The service is built upon Windows 365, announced last year that made Windows computers accessible on the cloud using web browsers. Dev Box will work with just about any modern web browser and will support any IDEs, SDKs and tools that run on Windows. 

Dev Box also supports the Windows Subsystem for Linux, meaning developing cross-platform apps will also be easier. These Dev Boxes can be deployed in Azure regions worldwide and come with the ability to start and stop schedules to automatically hibernate the machines depending on the developer’s work hours. 

Using Windows 365 as a base means IT admins can manage them with Intune and Microsoft’s Endpoint Manager. Starting Wednesday, a price preview mode is available, and a new public preview is coming in a few months. Interested devs can sign up on Microsoft’s developer site

OneNote gets a design overhaul

OneNote’s new design refresh has started testing, with the update being teased last year. The OneNote and OneNote for Windows 10 apps will now be unified in a single app, and beta testers can get access to some of these changes as part of the desktop version. 

Most of the design revolves around making OneNote blend in better with Windows 11’s general aesthetic. The company uses the Mica effect, used in Windows 11 theme and desktop wallpaper for the general app window. The latest version also includes an updated draw tab and tools similar to the Microsoft Office suite. 

The Surface Slim Pen 2 is also supported in the updated version, complete with its tactile vibrations. Other features include ink replay, a new pen focus view and page sorting.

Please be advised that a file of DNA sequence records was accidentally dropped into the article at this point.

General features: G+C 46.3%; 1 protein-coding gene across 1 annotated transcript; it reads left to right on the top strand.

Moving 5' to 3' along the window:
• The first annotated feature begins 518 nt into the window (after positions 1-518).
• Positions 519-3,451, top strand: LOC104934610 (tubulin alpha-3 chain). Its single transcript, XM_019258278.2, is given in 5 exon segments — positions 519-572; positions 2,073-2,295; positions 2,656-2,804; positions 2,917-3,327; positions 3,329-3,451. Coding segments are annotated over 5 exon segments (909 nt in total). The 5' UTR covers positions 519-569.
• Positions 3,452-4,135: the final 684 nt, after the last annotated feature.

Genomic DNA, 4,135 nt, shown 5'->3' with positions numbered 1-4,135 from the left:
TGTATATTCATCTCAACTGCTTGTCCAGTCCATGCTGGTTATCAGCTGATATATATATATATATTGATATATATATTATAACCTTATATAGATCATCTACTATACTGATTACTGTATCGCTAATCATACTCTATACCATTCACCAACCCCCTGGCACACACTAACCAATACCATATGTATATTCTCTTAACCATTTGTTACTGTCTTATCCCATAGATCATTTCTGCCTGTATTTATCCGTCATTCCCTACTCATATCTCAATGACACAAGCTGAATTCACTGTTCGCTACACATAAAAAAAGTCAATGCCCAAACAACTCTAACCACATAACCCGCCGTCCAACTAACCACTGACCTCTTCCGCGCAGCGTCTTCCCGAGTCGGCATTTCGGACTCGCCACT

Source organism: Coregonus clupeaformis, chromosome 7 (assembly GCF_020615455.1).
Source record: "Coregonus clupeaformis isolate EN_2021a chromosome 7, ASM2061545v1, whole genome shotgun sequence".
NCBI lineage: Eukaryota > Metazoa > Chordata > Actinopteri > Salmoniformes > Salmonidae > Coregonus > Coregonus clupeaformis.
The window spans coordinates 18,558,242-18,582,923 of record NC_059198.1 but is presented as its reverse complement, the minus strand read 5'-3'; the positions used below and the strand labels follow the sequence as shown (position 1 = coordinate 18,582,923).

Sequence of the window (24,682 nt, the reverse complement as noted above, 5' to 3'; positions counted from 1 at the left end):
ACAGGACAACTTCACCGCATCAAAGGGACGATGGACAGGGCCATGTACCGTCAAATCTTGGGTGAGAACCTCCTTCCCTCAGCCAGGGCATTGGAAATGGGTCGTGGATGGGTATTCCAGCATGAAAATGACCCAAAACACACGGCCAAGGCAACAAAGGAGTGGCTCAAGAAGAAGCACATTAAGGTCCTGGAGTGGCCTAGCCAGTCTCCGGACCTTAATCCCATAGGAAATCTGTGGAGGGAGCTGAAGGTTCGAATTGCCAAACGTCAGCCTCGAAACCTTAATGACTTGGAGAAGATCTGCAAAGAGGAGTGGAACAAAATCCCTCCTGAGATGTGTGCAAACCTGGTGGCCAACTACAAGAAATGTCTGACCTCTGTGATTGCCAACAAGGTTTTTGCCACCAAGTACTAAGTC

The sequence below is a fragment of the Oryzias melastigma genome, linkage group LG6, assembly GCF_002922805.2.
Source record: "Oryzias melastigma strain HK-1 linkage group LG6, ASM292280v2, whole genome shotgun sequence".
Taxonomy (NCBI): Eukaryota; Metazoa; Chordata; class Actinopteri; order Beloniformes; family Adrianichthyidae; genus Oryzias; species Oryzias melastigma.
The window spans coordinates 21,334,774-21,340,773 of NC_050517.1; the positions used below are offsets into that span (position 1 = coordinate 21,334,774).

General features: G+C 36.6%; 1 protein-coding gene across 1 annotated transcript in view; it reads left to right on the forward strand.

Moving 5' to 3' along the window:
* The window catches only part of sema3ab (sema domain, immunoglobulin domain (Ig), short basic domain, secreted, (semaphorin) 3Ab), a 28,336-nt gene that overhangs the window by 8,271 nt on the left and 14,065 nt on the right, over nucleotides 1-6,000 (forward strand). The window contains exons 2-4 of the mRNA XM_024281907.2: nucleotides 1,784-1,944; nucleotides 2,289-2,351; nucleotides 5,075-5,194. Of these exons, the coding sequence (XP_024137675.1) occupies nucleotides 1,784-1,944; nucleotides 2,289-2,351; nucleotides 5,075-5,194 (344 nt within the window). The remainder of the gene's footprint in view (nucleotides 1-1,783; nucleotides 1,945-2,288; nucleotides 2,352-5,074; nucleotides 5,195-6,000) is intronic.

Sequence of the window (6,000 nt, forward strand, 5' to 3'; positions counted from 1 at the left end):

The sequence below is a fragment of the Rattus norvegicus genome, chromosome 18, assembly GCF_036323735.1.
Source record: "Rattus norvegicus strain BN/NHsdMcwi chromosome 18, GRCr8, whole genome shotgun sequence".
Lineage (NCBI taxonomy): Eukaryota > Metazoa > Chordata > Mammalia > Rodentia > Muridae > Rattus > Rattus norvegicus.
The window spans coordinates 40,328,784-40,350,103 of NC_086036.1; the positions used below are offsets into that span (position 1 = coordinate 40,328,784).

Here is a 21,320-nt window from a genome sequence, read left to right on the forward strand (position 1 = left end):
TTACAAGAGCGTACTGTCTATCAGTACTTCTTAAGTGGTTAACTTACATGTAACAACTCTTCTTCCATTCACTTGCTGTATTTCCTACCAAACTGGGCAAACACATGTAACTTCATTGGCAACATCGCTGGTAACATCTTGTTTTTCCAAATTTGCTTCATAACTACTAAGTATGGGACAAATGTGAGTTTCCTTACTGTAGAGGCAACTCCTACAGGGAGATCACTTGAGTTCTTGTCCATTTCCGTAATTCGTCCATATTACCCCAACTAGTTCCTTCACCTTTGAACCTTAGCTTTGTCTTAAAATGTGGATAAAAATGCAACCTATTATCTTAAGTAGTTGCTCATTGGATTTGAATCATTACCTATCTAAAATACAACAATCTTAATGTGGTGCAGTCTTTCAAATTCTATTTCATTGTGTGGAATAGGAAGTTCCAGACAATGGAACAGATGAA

Restoring apps to a new PC just got easier

The Microsoft Store on Windows 11 is getting a restore app feature allowing users to restore their apps from an old PC to a new one. So far, users switching PCs have had to install their apps manually, but this feature makes life slightly easier. 

Of course, the success and impact of the feature rely on the Microsoft Store hosting more apps. Microsoft is working around that by removing the waitlist for win32 developers on the store and opening it to all developers starting Wednesday. 

Other announcements

The company also demonstrated several other projects and released software improvements to its services.

Microsoft Build 2022: 3rd-party widgets, Power Platform and more
Project Volterra | Source: Microsoft
  • Microsoft Teams now gets a Live Share mode that lets users co-edit and co-create straight inside meetings. The feature will be available via apps that integrate into Teams. 
  • The company is also working on a native ARM64 version of Visual Studio 2022. A preview will be available in the next few weeks and will ship fully later this year, alongwith ARM64 .NET support.
  • A partnership with Qualcomm is also in the works to create a mini ARM-powered developer PC codenamed Project Volterra. The PC will use a Snapdragon processor and neural processing unit to let developers build cloud-native AI apps. 

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Yadullah Abidi

Yadullah Abidi

Yadullah is a Computer Science graduate who writes/edits/shoots/codes all things cybersecurity, gaming, and tech hardware. When he's not, he streams himself racing virtual cars. He's been writing and reporting on tech and cybersecurity with websites like Candid.Technology and MakeUseOf since 2018. You can contact him here: